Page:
AZUZ: There's something eerie about today's "Roll Call" and there's plenty to lake about it. What?
The city of Erie, Pennsylvania, it's on Lake Erie. And it's home to McDowell High School. Let's go Trojans.
On the West Coast, Siuslaw Middle School is in Florence, Oregon, and it's where the Vikings are standing guard.
And on the southwest coast of Sweden, we come to the city of Gothenburg. Welcome to all of our viewers in Nya Pavelundsskolan.
Returns are in from the latest event on the U.S. election calendar. The state of Nevada held its Republican presidential caucuses on Tuesday.
The winner: businessman Donald Trump. He earned about 46 percent of the vote. In second was Florida Senator Marco Rubio, with almost 24 percent. In third, Texas Senator Ted Cruz with a little more than 21 percent.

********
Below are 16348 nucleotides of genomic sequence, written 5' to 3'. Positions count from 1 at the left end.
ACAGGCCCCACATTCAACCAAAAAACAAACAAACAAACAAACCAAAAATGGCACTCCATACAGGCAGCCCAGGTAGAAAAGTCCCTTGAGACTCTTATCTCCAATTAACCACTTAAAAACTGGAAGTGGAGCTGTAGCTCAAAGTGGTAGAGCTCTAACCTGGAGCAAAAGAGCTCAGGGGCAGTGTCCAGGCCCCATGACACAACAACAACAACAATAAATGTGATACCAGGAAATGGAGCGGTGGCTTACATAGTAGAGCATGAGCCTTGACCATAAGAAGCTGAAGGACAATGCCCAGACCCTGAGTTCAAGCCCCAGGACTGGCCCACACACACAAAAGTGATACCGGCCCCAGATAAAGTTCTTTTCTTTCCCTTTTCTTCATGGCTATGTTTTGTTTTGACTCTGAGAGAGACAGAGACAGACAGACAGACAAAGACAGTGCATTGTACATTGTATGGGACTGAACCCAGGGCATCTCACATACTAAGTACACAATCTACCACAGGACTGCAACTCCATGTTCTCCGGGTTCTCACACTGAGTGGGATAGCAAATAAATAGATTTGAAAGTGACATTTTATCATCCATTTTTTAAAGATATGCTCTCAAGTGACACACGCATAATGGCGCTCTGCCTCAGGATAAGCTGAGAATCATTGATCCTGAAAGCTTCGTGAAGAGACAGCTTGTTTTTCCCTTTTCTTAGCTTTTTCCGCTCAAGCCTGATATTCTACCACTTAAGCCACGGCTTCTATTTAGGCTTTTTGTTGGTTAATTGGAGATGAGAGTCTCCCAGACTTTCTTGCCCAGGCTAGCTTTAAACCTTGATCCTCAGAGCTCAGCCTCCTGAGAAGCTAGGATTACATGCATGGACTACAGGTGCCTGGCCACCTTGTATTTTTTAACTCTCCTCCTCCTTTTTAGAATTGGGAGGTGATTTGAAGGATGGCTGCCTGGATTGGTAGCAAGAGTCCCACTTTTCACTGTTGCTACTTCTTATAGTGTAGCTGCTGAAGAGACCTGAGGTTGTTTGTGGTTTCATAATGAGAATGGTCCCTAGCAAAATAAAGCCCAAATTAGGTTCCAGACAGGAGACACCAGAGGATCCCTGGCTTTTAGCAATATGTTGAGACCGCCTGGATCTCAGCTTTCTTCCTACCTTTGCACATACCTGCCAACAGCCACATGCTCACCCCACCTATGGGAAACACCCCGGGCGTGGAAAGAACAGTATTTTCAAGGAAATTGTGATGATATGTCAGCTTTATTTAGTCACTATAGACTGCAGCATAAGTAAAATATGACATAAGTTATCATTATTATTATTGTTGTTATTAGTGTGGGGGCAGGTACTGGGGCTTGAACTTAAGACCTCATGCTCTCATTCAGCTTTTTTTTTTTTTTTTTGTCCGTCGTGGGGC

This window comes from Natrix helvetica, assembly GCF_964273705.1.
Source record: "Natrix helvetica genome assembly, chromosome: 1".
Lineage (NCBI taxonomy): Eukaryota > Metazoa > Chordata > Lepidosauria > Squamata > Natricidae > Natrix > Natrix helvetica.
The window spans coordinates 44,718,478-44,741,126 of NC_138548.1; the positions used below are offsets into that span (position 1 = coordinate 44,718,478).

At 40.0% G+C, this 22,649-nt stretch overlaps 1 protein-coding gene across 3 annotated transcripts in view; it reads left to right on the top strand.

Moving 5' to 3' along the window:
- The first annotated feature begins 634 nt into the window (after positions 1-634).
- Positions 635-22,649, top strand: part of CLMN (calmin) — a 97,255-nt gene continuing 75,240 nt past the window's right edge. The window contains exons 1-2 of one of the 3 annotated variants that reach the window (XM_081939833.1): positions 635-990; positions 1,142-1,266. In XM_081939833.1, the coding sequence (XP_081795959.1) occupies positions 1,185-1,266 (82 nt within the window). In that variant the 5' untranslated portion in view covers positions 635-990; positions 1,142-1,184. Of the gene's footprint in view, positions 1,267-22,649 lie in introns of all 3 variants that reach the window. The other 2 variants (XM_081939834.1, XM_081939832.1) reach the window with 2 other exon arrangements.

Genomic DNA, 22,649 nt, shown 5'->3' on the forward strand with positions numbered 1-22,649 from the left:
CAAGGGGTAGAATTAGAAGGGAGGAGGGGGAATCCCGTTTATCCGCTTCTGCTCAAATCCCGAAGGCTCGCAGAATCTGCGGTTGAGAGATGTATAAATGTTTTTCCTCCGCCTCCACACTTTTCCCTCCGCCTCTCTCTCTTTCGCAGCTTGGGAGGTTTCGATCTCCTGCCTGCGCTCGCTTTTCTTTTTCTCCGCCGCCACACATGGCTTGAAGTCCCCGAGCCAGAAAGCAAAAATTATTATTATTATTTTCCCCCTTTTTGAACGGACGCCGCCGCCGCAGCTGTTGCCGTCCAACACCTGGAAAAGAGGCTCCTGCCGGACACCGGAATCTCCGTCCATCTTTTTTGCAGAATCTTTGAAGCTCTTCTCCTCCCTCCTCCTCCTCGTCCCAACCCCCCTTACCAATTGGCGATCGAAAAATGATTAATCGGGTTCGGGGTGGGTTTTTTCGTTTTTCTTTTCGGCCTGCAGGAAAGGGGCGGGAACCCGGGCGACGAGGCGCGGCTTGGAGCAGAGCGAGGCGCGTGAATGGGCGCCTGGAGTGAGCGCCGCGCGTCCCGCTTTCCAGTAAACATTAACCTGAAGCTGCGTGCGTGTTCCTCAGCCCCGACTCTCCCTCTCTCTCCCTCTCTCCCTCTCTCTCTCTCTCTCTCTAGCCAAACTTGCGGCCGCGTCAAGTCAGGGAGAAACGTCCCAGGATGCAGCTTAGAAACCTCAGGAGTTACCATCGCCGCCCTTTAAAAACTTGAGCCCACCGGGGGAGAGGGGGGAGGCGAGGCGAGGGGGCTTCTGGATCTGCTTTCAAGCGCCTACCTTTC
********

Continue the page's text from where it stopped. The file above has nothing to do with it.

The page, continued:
The next contest will be in South Carolina. It's Democratic presidential primary. It's this Saturday. And after that, it's what's called Super Tuesday.
On March 1st, voters in 15 states will choose their favorite candidates. Only one Republican and one Democrat will be in the presidential ballot this November. Super Tuesday has tremendous influence over who those candidates will be.
Now, let's get more specific. When we say a Democrat or a Republican won the states nominating contest, what we mean is that they likely won the most delegates.
REPORTER: You've seen them wearing funny hats and waving signs at national party conventions.
SEN. BERNIE SANDERS (I-VT), PRESIDENTIAL CANDIDATE: Delegates.